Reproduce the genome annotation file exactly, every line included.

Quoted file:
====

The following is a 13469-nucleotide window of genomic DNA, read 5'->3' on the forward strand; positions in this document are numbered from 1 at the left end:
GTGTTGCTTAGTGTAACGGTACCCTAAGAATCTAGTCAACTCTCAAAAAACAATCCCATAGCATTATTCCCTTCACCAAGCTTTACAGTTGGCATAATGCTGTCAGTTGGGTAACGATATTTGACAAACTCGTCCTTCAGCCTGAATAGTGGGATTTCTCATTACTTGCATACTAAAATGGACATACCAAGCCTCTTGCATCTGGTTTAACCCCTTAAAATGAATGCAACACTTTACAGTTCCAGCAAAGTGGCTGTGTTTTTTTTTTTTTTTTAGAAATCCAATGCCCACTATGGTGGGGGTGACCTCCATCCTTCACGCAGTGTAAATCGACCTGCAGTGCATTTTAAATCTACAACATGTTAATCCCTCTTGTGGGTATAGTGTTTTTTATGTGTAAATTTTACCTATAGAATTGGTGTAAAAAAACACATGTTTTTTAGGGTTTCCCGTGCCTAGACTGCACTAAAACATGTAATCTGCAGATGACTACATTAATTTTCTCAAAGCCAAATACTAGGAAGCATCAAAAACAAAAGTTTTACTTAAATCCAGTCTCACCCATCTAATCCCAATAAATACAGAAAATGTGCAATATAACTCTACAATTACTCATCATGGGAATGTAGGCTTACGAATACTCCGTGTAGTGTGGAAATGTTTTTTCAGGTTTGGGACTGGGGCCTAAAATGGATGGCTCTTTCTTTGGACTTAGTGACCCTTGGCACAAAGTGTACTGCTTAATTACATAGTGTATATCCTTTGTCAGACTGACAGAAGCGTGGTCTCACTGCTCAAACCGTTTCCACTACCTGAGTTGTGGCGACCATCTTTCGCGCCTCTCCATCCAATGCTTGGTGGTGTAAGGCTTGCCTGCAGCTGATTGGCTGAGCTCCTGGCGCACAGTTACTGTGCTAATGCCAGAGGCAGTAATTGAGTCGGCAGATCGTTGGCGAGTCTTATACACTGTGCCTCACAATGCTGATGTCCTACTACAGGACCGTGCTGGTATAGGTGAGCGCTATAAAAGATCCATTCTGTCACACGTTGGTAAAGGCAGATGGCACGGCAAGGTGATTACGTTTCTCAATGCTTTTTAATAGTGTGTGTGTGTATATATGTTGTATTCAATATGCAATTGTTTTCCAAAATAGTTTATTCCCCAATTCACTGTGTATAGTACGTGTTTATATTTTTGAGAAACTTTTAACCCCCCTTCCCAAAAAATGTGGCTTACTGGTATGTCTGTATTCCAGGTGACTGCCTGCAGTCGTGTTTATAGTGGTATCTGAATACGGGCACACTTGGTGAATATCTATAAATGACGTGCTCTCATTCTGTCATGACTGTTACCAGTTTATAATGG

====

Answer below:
The following is a 13469-nucleotide window of genomic DNA, read 5'->3' on the forward strand; positions in this document are numbered from 1 at the left end:
GTGTTGCTTAGTGTAACGGTACCCTAAGAATCTAGTCAACTCTCAAAAAACAATCCCATAGCATTATTCCCTTCACCAAGCTTTACAGTTGGCATAATGCTGTCAGTTGGGTAACGATATTTGACAAACTCGTCCTTCAGCCTGAATAGTGGGATTTCTCATTACTTGCATACTAAAATGGACATACCAAGCCTCTTGCATCTGGTTTAACCCCTTAAAATGAATGCAACACTTTACAGTTCCAGCAAAGTGGCTGTGTTTTTTTTTTTTTTTTAGAAATCCAATGCCCACTATGGTGGGGGTGACCTCCATCCTTCACGCAGTGTAAATCGACCTGCAGTGCATTTTAAATCTACAACATGTTAATCCCTCTTGTGGGTATAGTGTTTTTTATGTGTAAATTTTACCTATAGAATTGGTGTAAAAAAACACATGTTTTTTAGGGTTTCCCGTGCCTAGACTGCACTAAAACATGTAATCTGCAGATGACTACATTAATTTTCTCAAAGCCAAATACTAGGAAGCATCAAAAACAAAAGTTTTACTTAAATCCAGTCTCACCCATCTAATCCCAATAAATACAGAAAATGTGCAATATAACTCTACAATTACTCATCATGGGAATGTAGGCTTACGAATACTCCGTGTAGTGTGGAAATGTTTTTTCAGGTTTGGGACTGGGGCCTAAAATGGATGGCTCTTTCTTTGGACTTAGTGACCCTTGGCACAAAGTGTACTGCTTAATTACATAGTGTATATCCTTTGTCAGACTGACAGAAGCGTGGTCTCACTGCTCAAACCGTTTCCACTACCTGAGTTGTGGCGACCATCTTTCGCGCCTCTCCATCCAATGCTTGGTGGTGTAAGGCTTGCCTGCAGCTGATTGGCTGAGCTCCTGGCGCACAGTTACTGTGCTAATGCCAGAGGCAGTAATTGAGTCGGCAGATCGTTGGCGAGTCTTATACACTGTGCCTCACAATGCTGATGTCCTACTACAGGACCGTGCTGGTATAGGTGAGCGCTATAAAAGATCCATTCTGTCACACGTTGGTAAAGGCAGATGGCACGGCAAGGTGATTACGTTTCTCAATGCTTTTTAATAGTGTGTGTGTGTATATATGTTGTATTCAATATGCAATTGTTTTCCAAAATAGTTTATTCCCCAATTCACTGTGTATAGTACGTGTTTATATTTTTGAGAAACTTTTAACCCCCCTTCCCAAAAAATGTGGCTTACTGGTATGTCTGTATTCCAGGTGACTGCCTGCAGTCGTGTTTATAGTGGTATCTGAATACGGGCACACTTGGTGAATATCTATAAATGACGTGCTCTCATTCTGTCATGACTGTTACCAGTTTATAATGG